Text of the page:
Marlborough Mid-Week : October 22nd 2014
NEWS/OPINION MARLBOROUGH MIDWEEK, OCTOBER 22, 2014 15 Predator numbers give no respite This week Department of Conservation partnerships ranger Clare Moore continues her two-part column about pest numbers during the beech mast. L ast week I wrote about rat and stoat population fluctuations during mast or mass seeding years in beech forests. Today I explain what has been happening near Mt Stanley in the Marlborough Sounds and what we are doing about it. The Battle for our Birds programme targets forests where our endangered birds are most at risk from the rat and stoat plagues. Essentially it is an extension of current pest control happening in South Island forests. The programme includes Mt Stanley in Tennyson Inlet as it is an excellent representation of Marlborough Sounds flora and fauna. It is home to several species at risk from predation by rats and stoats – South Island robins, rifleman and giant land snails. Since November last year, rat densities at Mt Stanley and at the adjacent Editor Hill have been measured. Mt Stanley had a 1080 pest con- trol operation in November last year that brought rat tracking levels down to 0 per cent. This number has climbed slowly until February, when the beech mast occurred, after which it increased sharply to 61 per cent in August. This increase is greater than can be accounted for by breeding alone and is in part because of reinvasion of rats from neighbouring areas, such as Editor Hill. At Editor Hill (which had no pest control last year) in November 2013, rats were tracking at 36 per cent (compared to Mt Stanley’s 0). The numbers have also risen steeply since the beech mast and are currently 68 per cent. The predator control operation at Mt Stanley in 2013 gave the birds a short respite from predation – robin nesting success rose steeply from 22 to 78 per cent, directly after the operation. Because of the beech mast this year, the respite from predators has not lasted into this spring, hence the need for a second control operation. It is quite possible that robins will become locally extinct in some areas of the Marlborough Sounds that will have no pest control this spring, as they will not be able to cope with the huge predator numbers. Mohua extinction on Mt Stokes happened after a similar mast event. Up until 2000, Mt Stokes was the only place in Nelson and Marlborough that was home to the endangered mohua, or yellowhead. Just before that there were two consecutive summers of mass seed production in the beech forest, and the mohua became extinct from Mt Stokes in 2000 from rat and stoat predation. The Department of Conser- vation (DOC) routinely uses traps and other techniques such as bait stations to control rats, stoats and possums. Traps and bait stations will con- tinue to play a significant role in protecting threatened populations but research has shown that rapidly rising rat numbers produced by mast conditions can overwhelm trap networks. Ground-based control on its own does not protect threatened bird and bat populations from these predator explosions. More extensive aerial applications of biodegradable 1080 pesticide and a boost to ground-based trapping networks will help prevent predator numbers of plague proportions. As well as being fast and effec- tive over wide areas, aerial 1080 operations cost about a third the cost of most ground-based alternatives. Because we do not want a repeat of an extinction event like the mohua in 2000, DOC is carrying out pest control using 1080 applied by helicopter in the Mt Stanley area in October this year. For more information see the DOC website (search Battle for our Birds Tennyson). The existing science and the ongoing research helps us increase our understanding of the forces we are dealing with, and ultimately increases our ability to assist the survival of our most precious species. Birds battle: A rifleman grabs a feed. The small native birds come under intense pressure from invasive predators during the beech mast. bunal. This article will help to explain The ins and outs of the Disputes Tribunal W By RAEWYN TRETHEWAY e have heard of the Disputes Tribunal, but what is the Disputes Tri- who can use the tribunal, what it is for and what benefits does it have for the individual. The Disputes Tribunal is for civil claims that are about money. Anyone can bring a claim, as long as there is disagreement about the circumstances surrounding the claim. You cannot bring a claim to recover a debt that is not disputed, this must be dealt with via a debt collection agency. The Disputes Tribunal hears cases that are for amounts that are less than $15,000. This can be changed up to $20,000 if both parties agree. This could include matters such as: ❚ whether work has been done properly and/or the amount charged for work done ❚ whether goods purchased were what you asked for ❚ damage to property, for example a car damaged in a collision or a lawnmower lent to a neighbour that is returned damaged ❚ loss of property, for example, someone borrows a bike and doesn’t return it ❚ payment for a loss caused by misleading advertising or misleading statements made by someone selling goods or services, for example an advertisement that suggests speakers are included in a sound system when they are an extra cost ❚ whether a boundary fence needs replacing or how costs will be shared ❚ hire purchase agreements ❚ denying that you owe money for an account sent to you. The Disputes Tribunal cannot be used for disputes about: ❚ rates, taxes, social welfare benefits or ACC payments ❚ parenting or care of children ❚ matrimonial property ❚ wills ❚ ownership of land ❚ the value of goodwill with a busi- ness that is bought or sold ❚ trade secrets or other intellectual property such as copyright. Disputes involving these all have their own forums or processes for resolution. While the Disputes Tribunal is an official body, it is much less formal than the courts. There are no lawyers or judges; simply a trained referee who can hear your dispute. The costs are low compared to a court. This makes the Tribunal a much more accessible way to resolve disputes that are not about large sums of money. The decision is binding on the parties, therefore it is absolutely essential you attend your Disputes Tribunal hearing, as an order can be made against you if do not attend. Photo:MF SOPER/DOC If you lose your case or have an order made against you, then you have 20 days (from the Tribunal’s order) to appeal to the District Court. You would need to argue and prove that the investigation or hearing conducted was unfair and prejudiced your case. The Disputes Tribunal website, justice.govt.nz/tribunals/disputestribunal, has all the forms necessary for lodging a claim. You can do this via the website, by printing out the forms and posting them, or by visiting a Community Law Centre or getting the forms from the website. As well, the website and law centres have information and examples of how to fill out the forms, and can advise what information will be needed to help support your claim.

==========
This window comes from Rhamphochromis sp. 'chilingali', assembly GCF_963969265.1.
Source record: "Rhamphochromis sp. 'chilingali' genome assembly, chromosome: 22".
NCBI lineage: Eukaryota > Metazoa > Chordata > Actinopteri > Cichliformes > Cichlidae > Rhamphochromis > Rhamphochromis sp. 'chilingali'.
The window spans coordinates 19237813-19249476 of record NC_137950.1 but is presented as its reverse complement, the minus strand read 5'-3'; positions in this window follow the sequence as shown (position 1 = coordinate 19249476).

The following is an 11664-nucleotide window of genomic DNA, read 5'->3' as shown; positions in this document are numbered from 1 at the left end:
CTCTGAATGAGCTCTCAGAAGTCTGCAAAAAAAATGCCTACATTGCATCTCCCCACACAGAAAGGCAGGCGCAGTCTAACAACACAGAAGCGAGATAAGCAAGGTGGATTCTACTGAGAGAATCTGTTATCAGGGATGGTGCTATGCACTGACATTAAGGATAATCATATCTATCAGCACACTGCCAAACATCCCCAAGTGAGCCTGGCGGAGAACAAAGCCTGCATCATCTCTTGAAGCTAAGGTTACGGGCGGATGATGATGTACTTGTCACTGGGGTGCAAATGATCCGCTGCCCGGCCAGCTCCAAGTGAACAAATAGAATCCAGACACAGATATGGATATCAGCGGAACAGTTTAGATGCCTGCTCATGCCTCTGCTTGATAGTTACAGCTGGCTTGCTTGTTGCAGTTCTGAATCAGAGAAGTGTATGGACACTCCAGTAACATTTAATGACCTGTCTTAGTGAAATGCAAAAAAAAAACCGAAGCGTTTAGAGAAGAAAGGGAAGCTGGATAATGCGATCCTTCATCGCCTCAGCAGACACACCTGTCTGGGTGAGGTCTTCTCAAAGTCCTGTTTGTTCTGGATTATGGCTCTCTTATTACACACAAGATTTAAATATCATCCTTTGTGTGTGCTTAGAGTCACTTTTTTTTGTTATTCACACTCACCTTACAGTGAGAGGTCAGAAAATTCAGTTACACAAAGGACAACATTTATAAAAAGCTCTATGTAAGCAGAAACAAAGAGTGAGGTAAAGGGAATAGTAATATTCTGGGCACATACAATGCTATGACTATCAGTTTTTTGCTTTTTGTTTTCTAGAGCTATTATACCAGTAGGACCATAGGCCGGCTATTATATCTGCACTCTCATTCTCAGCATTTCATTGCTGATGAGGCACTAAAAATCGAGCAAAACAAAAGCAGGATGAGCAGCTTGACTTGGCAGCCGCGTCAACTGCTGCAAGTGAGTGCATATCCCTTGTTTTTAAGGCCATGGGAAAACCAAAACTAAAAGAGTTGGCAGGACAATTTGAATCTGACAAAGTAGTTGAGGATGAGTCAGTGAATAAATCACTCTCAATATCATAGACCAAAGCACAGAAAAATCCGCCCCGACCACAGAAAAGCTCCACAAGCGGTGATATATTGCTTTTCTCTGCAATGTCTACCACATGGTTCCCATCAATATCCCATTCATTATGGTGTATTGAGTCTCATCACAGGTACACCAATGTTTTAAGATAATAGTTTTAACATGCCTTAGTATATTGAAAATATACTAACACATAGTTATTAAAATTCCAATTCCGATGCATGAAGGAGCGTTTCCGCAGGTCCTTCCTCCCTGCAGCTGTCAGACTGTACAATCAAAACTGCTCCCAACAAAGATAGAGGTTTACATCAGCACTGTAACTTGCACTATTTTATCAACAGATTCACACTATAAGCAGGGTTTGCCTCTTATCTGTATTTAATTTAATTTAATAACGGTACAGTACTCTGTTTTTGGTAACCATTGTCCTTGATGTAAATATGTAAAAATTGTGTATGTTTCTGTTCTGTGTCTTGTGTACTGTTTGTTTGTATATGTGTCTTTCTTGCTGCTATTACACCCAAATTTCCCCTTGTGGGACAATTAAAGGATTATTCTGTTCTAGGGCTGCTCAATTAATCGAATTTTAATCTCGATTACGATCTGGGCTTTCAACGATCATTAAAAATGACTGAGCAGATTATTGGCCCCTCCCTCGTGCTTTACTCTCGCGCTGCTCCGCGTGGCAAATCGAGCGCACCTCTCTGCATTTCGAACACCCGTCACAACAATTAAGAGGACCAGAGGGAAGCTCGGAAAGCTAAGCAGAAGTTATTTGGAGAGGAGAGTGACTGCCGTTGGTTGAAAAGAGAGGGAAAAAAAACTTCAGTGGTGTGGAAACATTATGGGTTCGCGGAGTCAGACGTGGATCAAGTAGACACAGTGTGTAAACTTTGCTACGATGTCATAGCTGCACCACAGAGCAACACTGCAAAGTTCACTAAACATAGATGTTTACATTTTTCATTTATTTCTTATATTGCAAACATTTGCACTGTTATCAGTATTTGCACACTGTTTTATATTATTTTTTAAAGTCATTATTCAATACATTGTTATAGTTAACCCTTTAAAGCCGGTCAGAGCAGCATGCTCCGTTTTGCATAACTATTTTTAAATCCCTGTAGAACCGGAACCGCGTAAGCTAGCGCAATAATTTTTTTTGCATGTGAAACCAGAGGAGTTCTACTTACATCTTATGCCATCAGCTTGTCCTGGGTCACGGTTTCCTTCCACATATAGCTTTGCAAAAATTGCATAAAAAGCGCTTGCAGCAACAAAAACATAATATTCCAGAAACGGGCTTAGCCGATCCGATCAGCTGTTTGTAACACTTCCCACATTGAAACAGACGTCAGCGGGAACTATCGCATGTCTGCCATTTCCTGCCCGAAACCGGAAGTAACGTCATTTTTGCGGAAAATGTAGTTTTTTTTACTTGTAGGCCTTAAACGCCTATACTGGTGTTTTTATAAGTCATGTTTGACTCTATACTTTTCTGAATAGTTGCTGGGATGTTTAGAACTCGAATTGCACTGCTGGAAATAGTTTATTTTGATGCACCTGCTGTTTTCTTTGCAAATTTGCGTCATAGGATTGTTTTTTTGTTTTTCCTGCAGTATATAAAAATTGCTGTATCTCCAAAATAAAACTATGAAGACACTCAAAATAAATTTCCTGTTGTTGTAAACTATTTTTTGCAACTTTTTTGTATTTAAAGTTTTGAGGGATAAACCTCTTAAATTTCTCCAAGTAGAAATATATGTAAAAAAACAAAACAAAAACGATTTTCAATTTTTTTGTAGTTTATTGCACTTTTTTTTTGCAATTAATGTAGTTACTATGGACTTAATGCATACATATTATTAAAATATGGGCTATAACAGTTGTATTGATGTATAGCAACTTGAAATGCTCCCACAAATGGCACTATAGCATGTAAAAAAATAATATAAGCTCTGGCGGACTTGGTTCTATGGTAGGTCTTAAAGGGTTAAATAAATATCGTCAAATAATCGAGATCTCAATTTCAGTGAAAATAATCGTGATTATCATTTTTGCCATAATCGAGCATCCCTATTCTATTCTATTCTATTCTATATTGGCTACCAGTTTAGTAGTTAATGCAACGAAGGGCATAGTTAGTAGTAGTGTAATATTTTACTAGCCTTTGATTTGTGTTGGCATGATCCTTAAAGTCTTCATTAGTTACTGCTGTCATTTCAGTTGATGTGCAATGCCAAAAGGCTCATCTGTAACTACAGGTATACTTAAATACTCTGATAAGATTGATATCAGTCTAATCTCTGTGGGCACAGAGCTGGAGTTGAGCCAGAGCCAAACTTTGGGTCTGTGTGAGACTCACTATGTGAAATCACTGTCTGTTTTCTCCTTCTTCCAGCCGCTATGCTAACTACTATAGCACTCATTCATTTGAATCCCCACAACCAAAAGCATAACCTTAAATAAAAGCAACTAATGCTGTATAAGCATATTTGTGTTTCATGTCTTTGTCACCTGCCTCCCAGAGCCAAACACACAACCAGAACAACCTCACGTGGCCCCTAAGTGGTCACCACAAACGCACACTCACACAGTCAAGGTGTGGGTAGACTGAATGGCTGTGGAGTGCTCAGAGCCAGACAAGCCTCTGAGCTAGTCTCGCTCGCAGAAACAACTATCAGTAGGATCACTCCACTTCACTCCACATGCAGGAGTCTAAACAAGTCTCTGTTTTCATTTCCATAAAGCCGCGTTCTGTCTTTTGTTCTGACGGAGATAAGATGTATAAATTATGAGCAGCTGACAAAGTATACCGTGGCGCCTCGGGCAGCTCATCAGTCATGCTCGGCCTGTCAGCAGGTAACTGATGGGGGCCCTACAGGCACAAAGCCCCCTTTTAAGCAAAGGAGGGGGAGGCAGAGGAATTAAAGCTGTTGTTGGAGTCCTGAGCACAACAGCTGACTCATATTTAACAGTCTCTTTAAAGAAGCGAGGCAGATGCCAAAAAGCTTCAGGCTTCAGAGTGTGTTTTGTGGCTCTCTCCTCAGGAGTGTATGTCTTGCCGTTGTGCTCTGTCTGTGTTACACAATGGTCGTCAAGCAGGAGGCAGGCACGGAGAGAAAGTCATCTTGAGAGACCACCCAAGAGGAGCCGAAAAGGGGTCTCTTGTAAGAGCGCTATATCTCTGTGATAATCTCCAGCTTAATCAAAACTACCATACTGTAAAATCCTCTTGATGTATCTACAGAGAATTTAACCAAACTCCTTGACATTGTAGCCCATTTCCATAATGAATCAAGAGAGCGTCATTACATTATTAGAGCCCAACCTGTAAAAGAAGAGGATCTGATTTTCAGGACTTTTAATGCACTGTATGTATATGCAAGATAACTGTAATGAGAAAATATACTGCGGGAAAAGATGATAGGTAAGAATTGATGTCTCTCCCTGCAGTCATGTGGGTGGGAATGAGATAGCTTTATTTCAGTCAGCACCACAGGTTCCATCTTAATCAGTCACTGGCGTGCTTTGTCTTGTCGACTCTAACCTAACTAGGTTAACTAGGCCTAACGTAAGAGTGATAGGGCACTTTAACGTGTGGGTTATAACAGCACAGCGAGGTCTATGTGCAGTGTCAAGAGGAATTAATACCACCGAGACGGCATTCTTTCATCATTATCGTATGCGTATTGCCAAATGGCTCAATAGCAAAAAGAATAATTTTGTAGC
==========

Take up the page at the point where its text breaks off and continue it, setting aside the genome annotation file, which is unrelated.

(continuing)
October 15th 2014
October 29th 2014